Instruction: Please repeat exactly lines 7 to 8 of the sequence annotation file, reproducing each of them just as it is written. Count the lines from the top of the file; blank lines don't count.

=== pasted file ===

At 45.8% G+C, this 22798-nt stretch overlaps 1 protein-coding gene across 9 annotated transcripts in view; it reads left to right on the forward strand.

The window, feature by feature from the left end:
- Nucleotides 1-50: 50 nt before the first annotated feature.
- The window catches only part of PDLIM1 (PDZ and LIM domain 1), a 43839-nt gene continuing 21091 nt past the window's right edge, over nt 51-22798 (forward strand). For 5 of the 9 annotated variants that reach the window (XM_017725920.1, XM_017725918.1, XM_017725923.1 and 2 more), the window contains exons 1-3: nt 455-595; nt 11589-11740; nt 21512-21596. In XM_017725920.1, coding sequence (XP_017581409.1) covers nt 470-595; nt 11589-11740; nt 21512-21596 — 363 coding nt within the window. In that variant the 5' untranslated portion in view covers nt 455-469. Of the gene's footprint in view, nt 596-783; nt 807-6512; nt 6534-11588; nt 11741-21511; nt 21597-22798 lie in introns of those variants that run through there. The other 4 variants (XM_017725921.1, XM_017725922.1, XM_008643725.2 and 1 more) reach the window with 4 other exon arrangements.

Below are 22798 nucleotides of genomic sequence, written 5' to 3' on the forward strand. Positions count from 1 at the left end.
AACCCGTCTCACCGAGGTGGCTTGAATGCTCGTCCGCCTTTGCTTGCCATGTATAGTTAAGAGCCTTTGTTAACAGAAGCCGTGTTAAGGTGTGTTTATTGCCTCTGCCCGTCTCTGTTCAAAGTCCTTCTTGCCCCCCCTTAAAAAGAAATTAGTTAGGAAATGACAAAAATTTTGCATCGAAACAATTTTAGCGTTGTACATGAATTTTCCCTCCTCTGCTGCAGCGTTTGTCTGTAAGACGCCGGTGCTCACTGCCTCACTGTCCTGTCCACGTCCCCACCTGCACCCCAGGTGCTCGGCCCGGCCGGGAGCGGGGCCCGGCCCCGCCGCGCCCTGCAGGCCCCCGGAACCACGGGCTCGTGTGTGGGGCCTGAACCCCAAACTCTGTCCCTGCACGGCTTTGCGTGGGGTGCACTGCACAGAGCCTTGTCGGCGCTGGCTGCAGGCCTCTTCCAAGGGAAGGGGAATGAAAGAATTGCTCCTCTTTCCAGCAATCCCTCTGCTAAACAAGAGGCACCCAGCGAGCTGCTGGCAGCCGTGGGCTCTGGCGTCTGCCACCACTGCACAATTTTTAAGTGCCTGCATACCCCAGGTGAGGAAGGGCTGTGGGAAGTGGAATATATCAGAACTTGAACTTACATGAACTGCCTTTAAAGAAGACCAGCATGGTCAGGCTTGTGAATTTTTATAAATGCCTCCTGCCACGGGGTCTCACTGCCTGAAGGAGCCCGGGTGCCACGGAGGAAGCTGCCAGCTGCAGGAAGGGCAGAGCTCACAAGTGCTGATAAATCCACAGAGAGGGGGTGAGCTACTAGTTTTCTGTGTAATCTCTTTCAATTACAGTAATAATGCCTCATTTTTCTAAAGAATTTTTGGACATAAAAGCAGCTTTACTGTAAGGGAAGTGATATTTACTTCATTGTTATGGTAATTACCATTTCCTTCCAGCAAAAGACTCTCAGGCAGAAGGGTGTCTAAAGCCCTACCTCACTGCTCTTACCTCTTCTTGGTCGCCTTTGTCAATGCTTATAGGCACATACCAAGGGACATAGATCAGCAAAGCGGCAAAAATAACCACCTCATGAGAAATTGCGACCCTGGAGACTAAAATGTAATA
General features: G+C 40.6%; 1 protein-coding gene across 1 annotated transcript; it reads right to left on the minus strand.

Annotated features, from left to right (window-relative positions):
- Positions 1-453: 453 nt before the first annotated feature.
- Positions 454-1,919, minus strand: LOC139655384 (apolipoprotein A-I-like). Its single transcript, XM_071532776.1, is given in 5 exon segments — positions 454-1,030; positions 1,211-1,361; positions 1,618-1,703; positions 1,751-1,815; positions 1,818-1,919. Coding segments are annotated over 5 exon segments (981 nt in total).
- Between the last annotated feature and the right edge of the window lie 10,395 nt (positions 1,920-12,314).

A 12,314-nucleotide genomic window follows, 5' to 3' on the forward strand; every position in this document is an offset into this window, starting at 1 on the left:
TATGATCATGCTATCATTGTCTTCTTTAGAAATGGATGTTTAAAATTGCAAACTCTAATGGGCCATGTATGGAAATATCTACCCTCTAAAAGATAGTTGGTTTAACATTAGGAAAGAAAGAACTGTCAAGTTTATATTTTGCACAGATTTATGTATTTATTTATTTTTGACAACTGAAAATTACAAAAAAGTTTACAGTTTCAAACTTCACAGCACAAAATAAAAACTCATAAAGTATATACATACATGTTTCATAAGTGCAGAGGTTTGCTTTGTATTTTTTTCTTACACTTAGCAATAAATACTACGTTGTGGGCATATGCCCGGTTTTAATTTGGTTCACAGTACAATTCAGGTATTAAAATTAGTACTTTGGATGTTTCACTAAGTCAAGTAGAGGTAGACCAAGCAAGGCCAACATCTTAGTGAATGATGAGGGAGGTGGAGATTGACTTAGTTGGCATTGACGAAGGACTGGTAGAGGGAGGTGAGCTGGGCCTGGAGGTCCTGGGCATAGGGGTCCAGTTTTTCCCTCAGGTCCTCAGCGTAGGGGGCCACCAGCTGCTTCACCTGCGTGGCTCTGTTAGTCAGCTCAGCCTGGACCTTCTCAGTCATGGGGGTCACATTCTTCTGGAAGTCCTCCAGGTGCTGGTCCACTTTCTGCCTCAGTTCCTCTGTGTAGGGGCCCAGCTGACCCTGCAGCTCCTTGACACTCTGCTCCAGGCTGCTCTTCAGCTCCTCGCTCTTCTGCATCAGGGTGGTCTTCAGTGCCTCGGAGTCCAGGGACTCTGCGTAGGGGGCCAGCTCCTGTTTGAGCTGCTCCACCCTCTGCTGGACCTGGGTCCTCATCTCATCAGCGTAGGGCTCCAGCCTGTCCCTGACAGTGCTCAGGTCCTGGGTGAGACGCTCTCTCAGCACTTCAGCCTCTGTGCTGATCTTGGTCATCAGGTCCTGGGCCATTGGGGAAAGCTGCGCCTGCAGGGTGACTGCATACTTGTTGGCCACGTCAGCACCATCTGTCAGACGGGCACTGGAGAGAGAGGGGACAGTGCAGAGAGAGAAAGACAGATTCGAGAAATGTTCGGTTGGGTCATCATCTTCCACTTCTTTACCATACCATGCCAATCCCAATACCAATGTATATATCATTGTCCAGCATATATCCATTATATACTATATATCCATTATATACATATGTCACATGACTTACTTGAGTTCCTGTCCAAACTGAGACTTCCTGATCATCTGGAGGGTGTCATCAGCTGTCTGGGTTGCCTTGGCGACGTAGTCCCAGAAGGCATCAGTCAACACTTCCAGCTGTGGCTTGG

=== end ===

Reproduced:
General features: G+C 40.6%; 1 protein-coding gene across 1 annotated transcript; it reads right to left on the minus strand.

Annotated features, from left to right (window-relative positions):